Indeed, The Simpsons was a fixture of the “Outstanding Animated Programme” nominations at the Emmy Awards (at least until 2014), but it was curiously absent from the field in 1993 and 1994. The show had dared to submit its episodes into the “Outstanding Comedy Series” category and had been roundedly snubbed. “We’re a prime-time show, so we feel we should be treated like the big kids in the Emmys,” Matt Groening had tried to explain in July 1991 after the series was absent from the nominations.

"From Sweden."

“From Sweden.”

While The X-Files would crack that “big kids” league, The Simpsons found itself forced firmly into the animated series ghetto. Having failed to earn (what many felt to be much-deserved) recognition in the “Outstanding Comedy Series” category, the show went back to nominating itself in the “Outstanding Animated Programme” field, where it enjoyed considerable success. In fact, Lisa’s Wedding took home the award in 1995. Homer’s Phobia would claim the award in 1997, the same year that The Springfield Files aired.

In contrast, The X-Files found itself getting a lot more mainstream attention at this point in time. The fourth season would receive an “Outstanding Drama Series” nomination, David Duchovny would earn an “Outstanding Lead Actor in a Drama Series” nomination and Gillian Anderson would take home the “Outstanding Lead Actress in a Drama Series” award. The show would repeat those three nominations the following year, and Gillian Anderson would receive another nomination the year after that.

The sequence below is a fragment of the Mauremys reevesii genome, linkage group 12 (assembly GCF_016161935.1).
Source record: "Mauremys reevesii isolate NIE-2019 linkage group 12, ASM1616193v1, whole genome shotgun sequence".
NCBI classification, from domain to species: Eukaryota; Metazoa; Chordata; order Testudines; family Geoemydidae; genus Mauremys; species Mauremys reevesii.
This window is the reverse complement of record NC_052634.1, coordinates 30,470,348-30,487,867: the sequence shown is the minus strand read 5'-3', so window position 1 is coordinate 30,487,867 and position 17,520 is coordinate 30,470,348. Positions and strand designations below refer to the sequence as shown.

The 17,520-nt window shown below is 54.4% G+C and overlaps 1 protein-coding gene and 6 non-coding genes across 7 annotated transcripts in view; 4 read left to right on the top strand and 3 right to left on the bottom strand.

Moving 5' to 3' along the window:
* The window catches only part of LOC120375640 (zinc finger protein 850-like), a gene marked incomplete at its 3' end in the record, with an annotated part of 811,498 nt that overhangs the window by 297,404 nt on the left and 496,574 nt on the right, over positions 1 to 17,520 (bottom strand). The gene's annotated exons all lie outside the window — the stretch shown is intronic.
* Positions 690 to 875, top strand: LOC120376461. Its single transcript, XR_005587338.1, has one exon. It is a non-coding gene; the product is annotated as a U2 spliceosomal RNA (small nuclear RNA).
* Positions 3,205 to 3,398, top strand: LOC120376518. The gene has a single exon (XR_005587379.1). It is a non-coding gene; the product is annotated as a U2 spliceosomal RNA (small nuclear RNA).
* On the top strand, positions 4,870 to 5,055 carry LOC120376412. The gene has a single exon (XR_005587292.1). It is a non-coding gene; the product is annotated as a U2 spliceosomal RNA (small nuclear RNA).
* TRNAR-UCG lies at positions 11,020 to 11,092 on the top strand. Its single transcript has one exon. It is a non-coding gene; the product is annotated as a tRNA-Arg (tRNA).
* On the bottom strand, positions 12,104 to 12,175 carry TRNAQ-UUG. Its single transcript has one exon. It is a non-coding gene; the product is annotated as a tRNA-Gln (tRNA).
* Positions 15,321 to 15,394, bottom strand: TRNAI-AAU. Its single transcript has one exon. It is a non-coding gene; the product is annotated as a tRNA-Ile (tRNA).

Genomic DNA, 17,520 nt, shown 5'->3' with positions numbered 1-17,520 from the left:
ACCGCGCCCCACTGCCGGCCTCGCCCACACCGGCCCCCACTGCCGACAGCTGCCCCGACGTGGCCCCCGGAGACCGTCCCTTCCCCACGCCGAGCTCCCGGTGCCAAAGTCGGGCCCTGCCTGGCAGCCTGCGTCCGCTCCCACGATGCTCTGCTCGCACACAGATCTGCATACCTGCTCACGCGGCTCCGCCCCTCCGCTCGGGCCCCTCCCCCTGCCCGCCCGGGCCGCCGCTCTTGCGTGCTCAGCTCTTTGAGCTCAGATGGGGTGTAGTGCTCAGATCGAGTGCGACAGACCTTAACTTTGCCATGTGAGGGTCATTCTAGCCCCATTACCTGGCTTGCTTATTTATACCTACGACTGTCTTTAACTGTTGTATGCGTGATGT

Reading the signs...

Reading the signs…

Regardless of the difference in the way that the Emmys treated the show, it was clear that Fox knew what to do with these success stories. In May, towards the end of the eighth season, The Simpsons Spin-Off Showcase would suggest that the network’s entire line-up was built around The Simpsons, The X-Files and Melrose Place. As such, The Simpsons Spin-Off Showcase affectionately spoofed the network’s attempts to spin-off from these successful television shows.

While exaggerated for comedic effect, there was a point to all of this. In the mid-nineties, Fox’s schedule was populated with attempts to mimic the success of The X-Files with shows like VR-5, Strange Luck or Sliders. Similarly, the success of The Simpsons had inspired the network to double-down on prime-time animation with shows like The Critic, Family Guy and King of the Hill. After all, King of the Hill debuted directly following The Springfield Files.